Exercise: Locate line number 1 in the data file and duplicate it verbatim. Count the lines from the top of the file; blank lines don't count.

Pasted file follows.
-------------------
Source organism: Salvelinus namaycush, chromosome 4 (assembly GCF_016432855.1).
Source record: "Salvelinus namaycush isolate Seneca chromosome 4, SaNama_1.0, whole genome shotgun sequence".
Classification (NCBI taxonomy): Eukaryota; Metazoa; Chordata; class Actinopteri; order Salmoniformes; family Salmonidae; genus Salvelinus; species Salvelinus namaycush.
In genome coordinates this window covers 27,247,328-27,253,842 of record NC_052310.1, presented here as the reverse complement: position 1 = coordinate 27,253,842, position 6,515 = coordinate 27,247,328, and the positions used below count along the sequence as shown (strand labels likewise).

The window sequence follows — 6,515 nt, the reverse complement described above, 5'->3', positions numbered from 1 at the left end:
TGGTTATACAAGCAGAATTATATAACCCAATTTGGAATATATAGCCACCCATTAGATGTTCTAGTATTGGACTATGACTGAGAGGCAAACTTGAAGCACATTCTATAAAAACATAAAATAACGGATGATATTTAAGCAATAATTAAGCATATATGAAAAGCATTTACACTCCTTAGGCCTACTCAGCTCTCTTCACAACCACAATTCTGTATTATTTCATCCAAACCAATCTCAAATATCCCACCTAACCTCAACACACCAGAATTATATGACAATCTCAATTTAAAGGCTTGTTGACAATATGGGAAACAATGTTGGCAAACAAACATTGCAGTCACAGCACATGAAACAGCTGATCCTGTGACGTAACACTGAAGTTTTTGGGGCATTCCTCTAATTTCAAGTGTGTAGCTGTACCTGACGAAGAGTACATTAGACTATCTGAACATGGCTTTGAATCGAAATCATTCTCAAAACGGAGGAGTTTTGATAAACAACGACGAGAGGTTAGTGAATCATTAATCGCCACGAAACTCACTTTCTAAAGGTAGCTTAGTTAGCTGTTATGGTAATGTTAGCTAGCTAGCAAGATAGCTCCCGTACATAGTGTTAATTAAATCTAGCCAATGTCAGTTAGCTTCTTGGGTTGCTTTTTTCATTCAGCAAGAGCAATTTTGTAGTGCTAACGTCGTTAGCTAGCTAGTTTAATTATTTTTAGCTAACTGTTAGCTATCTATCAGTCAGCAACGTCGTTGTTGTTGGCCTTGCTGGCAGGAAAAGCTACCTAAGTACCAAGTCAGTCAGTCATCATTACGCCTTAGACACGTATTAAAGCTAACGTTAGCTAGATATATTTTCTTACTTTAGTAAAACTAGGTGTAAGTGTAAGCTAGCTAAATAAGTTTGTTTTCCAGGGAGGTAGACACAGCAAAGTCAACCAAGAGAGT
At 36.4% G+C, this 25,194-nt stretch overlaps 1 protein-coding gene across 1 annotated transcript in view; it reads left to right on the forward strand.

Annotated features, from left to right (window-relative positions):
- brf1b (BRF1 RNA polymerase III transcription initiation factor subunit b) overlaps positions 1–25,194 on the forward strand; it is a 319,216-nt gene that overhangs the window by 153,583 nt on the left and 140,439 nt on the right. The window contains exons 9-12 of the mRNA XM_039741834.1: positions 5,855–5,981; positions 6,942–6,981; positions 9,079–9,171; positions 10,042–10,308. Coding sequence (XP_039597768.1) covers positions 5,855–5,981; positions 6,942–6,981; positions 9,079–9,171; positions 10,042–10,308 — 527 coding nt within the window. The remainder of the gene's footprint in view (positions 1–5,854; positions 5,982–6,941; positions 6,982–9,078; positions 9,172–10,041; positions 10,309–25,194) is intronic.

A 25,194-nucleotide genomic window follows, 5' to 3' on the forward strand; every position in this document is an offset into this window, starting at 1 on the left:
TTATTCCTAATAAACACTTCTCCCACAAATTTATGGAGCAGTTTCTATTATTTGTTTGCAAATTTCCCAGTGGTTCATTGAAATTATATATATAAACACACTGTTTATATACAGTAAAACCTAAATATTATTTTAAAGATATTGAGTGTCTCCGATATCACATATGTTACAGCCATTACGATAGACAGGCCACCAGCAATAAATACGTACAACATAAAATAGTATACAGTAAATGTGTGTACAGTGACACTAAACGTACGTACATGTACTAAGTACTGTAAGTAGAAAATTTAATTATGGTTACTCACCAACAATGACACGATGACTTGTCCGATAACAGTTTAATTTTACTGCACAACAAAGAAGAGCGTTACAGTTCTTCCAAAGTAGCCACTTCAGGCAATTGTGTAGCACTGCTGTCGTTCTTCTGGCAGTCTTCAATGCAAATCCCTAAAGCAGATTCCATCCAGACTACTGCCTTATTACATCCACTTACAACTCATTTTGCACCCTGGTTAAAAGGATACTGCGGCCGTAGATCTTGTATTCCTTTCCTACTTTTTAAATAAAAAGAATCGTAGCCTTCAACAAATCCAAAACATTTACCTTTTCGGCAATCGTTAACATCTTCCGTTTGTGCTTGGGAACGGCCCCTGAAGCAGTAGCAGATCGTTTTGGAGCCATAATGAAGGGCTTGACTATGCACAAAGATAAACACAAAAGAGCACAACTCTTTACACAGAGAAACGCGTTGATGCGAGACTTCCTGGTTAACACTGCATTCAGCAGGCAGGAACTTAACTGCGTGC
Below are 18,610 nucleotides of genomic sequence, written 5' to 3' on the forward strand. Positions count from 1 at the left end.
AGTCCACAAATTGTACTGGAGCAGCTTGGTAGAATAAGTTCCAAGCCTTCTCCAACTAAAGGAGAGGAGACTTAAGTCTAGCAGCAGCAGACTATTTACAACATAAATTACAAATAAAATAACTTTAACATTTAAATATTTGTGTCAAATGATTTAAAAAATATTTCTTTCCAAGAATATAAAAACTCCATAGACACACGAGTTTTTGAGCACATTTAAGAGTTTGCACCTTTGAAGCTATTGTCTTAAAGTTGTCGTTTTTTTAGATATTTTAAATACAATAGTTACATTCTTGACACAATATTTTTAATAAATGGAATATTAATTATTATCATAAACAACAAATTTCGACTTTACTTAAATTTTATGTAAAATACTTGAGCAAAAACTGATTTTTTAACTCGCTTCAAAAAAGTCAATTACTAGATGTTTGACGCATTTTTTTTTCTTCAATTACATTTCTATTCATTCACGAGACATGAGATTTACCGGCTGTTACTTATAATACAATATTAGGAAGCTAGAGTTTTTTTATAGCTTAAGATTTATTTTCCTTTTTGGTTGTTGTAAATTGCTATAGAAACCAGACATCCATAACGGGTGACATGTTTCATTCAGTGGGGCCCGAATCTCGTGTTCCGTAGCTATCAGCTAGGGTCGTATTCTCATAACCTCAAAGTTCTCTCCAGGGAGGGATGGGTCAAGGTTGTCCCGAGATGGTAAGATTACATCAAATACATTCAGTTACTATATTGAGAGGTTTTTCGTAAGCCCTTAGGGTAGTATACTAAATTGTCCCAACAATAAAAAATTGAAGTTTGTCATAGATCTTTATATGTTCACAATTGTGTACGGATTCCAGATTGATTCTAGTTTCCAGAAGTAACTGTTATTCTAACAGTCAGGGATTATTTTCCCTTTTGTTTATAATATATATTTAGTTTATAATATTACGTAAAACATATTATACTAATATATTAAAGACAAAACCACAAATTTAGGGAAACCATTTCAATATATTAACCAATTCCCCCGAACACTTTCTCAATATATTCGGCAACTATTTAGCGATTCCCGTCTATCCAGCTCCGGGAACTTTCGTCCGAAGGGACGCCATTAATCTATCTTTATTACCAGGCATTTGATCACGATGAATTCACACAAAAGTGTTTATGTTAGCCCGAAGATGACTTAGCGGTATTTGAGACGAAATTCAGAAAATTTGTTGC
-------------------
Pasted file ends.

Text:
Source organism: Salvelinus namaycush, chromosome 4 (assembly GCF_016432855.1).